Dennis Kelly

The daily volatility of the corn and soybean markets has not subsided.

The trend the last two weeks has been higher. The trading range on any given day has been large. The outside influences of the market continue to move the market which is not always based on supply and demand.

The value of barrel oil and the strength of the dollar are important to the market. The market will continue to factor in the size of the crop with most believing that the crop will be smaller than the U.S. Department of Agriculture numbers on Aug. 12.

The movement of grain prices over time is important to our marketing and overall profits this year and as we look ahead to 2009 and beyond. It is getting more important every time rent or the cost of another input goes up. There is no question rent is in a steep uptrend; numbers that were unfamiliar to southern Minnesota grain producers are becoming common.

Most of the inputs that have been purchased and will be purchased for next year are much more expensive than we are used to.

The stakes for 2009 are extremely high with harvest a full year off. The idea of margin management is of great concern. Most of us have access to a cost calculator and sensitivity table to help predict what margins are looking like next year. Simply changing rent or any one of a number of costs will help us understand what is happening to margins, they are shrinking dramatically. Some of the costs of production we can control and many we cannot but it is imperative to control those we can.

The December 2009 corn and soybean futures, coupled with the new crop basis levels that are being quoted, put margins right at or just above breakeven. There is no way to know what will influence the market over the next year but it is important to not get carried away with inflated input costs that we can control.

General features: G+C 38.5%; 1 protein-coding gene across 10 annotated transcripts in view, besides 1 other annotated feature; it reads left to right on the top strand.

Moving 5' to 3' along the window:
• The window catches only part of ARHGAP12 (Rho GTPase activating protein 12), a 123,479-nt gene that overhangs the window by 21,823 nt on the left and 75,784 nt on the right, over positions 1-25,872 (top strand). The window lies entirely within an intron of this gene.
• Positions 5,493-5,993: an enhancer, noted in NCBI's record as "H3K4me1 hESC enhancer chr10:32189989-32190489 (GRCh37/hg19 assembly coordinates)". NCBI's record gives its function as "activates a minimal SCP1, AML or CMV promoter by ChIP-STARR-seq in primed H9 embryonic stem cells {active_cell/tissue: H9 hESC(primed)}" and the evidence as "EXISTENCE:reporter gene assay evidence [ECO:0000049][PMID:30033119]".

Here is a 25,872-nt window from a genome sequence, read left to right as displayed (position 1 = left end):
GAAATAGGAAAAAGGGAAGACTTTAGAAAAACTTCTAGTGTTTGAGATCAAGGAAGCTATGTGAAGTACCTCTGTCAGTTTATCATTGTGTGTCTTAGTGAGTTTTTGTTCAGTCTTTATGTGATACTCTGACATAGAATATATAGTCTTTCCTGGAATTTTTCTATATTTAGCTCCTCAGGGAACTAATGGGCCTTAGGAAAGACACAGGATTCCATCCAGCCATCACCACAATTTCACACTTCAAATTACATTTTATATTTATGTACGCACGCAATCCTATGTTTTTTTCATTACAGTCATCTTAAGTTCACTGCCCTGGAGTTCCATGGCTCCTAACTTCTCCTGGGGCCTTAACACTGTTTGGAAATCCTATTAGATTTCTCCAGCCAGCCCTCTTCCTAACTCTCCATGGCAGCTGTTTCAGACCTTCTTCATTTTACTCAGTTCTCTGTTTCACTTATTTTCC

The corn and soybean futures have rebounded nicely since the Aug. 12 report. December corn has traded back near $6 and November soybeans back over $13. I do not want to sound like a broken record but it is important to understand the trading range we are in. It appears that support was established for corn between $5.20 and $5.40 while soybeans have support around $12.10 to $12.20.

If the market starts to trade a larger crop as the September USDA report approaches these lower limits become important. Managing the margins becomes important even 12 to 13 months ahead of harvest. Variable costs become fixed as they are paid for thus there is less and less that can be done to manage the margins. The high futures price can be deceiving because of our wide basis levels. A thorough study of the cost of production is going to be as important if not more than the marketing plan for 2009 and probably 2010.

The explosion of production costs has changed the game. A solid analysis of all costs will lead to a better marketing plan. What is your cost of production and how do you achieve an average sale price to cover all costs?

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Grain Angles is written by Dennis Kelly of LeCenter, Minn.

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